The Security–Business Nexus
Edited by Gabriele G.S. Suder
Chapter 12: Disaster Management after September 11: A ‘Normal Accident’ or a ‘Man-made Disaster?’ What Did We Know, What Have We Learned?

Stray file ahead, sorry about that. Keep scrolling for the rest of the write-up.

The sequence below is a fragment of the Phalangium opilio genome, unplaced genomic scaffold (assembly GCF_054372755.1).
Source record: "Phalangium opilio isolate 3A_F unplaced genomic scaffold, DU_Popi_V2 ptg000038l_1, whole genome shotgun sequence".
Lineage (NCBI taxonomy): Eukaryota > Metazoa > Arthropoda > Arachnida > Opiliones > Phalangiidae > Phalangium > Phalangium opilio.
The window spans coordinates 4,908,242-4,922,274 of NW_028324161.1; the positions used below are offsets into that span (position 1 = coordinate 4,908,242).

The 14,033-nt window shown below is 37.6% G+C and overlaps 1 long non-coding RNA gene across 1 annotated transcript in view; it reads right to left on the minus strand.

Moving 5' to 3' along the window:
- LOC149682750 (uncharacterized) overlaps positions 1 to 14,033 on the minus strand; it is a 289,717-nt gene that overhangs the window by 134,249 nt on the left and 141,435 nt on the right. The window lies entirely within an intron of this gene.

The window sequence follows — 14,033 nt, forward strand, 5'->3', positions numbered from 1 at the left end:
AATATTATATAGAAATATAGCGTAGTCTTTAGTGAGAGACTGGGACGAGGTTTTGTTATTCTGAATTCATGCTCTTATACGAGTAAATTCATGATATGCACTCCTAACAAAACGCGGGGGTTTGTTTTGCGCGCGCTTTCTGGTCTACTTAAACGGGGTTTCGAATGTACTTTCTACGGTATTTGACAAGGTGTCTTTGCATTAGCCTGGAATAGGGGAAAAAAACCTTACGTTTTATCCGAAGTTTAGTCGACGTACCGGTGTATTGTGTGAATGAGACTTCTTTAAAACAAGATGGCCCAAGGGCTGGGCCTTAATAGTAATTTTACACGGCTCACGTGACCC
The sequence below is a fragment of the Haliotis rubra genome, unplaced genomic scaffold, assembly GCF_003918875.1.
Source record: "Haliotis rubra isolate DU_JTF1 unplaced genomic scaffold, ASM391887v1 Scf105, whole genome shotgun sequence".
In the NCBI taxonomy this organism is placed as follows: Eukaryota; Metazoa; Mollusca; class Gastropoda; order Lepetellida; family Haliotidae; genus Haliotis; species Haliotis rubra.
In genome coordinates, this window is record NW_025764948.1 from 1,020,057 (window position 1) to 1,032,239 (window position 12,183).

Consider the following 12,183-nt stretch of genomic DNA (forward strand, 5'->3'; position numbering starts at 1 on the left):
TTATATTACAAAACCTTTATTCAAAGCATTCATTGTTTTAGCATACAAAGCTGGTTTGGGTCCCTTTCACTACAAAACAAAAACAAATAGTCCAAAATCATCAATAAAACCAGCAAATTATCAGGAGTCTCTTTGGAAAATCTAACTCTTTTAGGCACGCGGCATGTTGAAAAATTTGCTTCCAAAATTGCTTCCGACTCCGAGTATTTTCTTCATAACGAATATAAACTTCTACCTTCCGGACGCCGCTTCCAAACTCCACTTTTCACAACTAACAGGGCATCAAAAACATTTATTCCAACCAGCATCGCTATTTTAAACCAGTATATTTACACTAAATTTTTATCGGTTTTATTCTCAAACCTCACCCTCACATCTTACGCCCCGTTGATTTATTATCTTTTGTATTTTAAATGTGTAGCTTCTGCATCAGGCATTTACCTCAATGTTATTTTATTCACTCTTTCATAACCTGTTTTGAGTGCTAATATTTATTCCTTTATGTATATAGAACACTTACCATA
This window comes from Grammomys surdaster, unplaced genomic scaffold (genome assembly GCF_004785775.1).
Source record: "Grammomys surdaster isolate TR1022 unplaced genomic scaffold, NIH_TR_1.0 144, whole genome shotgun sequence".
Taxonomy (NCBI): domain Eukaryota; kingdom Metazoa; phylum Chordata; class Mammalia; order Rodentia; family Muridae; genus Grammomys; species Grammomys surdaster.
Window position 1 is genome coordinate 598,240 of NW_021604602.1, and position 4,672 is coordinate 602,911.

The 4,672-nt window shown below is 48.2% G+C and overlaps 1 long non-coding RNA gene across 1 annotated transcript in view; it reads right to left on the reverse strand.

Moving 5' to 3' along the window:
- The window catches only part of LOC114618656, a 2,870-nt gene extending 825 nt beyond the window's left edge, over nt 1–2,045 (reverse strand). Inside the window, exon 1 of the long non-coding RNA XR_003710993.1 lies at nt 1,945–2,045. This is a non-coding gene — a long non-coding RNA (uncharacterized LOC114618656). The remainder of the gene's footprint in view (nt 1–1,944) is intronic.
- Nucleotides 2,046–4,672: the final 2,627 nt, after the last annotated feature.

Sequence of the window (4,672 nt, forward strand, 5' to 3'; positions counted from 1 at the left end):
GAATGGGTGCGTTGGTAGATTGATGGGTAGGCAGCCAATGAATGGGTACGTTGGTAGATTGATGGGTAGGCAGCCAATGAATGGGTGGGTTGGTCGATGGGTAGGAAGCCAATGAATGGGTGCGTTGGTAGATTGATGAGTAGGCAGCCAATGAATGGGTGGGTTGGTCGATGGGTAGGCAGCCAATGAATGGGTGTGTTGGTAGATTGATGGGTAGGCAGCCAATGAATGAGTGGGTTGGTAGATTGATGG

12. Disaster management after September 11: a ‘normal accident’ or a ‘man-made disaster’? What did we know, what have we learned? David H. Weir INTRODUCTION It has almost become a commonplace that after the events of September 11, the world will never be the same again. The date has become iconic, evoking instant recognition in many contexts, though not in Chile where the date symbolizes for most people the coup d’état in 1973 of General Pinochet with US backing against the elected government of President Allende, leading to his assassination. Nonetheless, these are strong claims: are they justiﬁed? Have the responses of the world community been commensurate with this discourse? What has changed and are such events now more or less likely in the future? In some senses, for students of disasters, such catastrophic events are not so unusual and by some criteria it is arguable that September 11 was quite a ‘normal’ disaster. It was predictable and it was predicted: it aﬀected a relatively circumscribed and limited group of people, and its etiology is not in doubt. We shall argue that there is extant research and conventionally accepted patterns of explanation within the scientiﬁc community which can assist in the work of interpretation 12.1 NORMAL ACCIDENTS The term ‘normal accident’ was ﬁrst coined by Charles Perrow in 1984 to deﬁne a type of occurrence which may be system-induced in the sense that it is an inevitable outcome, at some time or other, of the...
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